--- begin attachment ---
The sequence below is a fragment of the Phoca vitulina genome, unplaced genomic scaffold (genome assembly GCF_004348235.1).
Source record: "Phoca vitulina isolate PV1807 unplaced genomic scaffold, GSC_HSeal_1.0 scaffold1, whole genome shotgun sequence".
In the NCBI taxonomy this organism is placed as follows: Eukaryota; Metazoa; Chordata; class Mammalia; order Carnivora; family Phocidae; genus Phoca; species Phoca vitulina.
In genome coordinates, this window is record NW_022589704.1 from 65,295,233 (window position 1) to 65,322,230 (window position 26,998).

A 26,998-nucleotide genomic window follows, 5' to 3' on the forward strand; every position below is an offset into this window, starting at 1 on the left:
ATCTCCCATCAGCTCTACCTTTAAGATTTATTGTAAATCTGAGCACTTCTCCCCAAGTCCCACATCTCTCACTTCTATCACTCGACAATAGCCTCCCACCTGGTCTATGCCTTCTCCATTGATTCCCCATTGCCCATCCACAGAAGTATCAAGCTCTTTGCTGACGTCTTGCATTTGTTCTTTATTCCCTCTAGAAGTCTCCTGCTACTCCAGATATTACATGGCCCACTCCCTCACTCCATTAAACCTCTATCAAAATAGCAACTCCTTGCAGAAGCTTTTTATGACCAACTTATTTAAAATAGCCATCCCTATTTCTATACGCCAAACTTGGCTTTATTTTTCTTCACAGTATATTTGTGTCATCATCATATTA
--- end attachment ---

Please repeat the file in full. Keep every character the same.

The sequence below is a fragment of the Phoca vitulina genome, unplaced genomic scaffold (genome assembly GCF_004348235.1).
Source record: "Phoca vitulina isolate PV1807 unplaced genomic scaffold, GSC_HSeal_1.0 scaffold1, whole genome shotgun sequence".
In the NCBI taxonomy this organism is placed as follows: Eukaryota; Metazoa; Chordata; class Mammalia; order Carnivora; family Phocidae; genus Phoca; species Phoca vitulina.
In genome coordinates, this window is record NW_022589704.1 from 65,295,233 (window position 1) to 65,322,230 (window position 26,998).

A 26,998-nucleotide genomic window follows, 5' to 3' on the forward strand; every position below is an offset into this window, starting at 1 on the left:
ATCTCCCATCAGCTCTACCTTTAAGATTTATTGTAAATCTGAGCACTTCTCCCCAAGTCCCACATCTCTCACTTCTATCACTCGACAATAGCCTCCCACCTGGTCTATGCCTTCTCCATTGATTCCCCATTGCCCATCCACAGAAGTATCAAGCTCTTTGCTGACGTCTTGCATTTGTTCTTTATTCCCTCTAGAAGTCTCCTGCTACTCCAGATATTACATGGCCCACTCCCTCACTCCATTAAACCTCTATCAAAATAGCAACTCCTTGCAGAAGCTTTTTATGACCAACTTATTTAAAATAGCCATCCCTATTTCTATACGCCAAACTTGGCTTTATTTTTCTTCACAGTATATTTGTGTCATCATCATATTA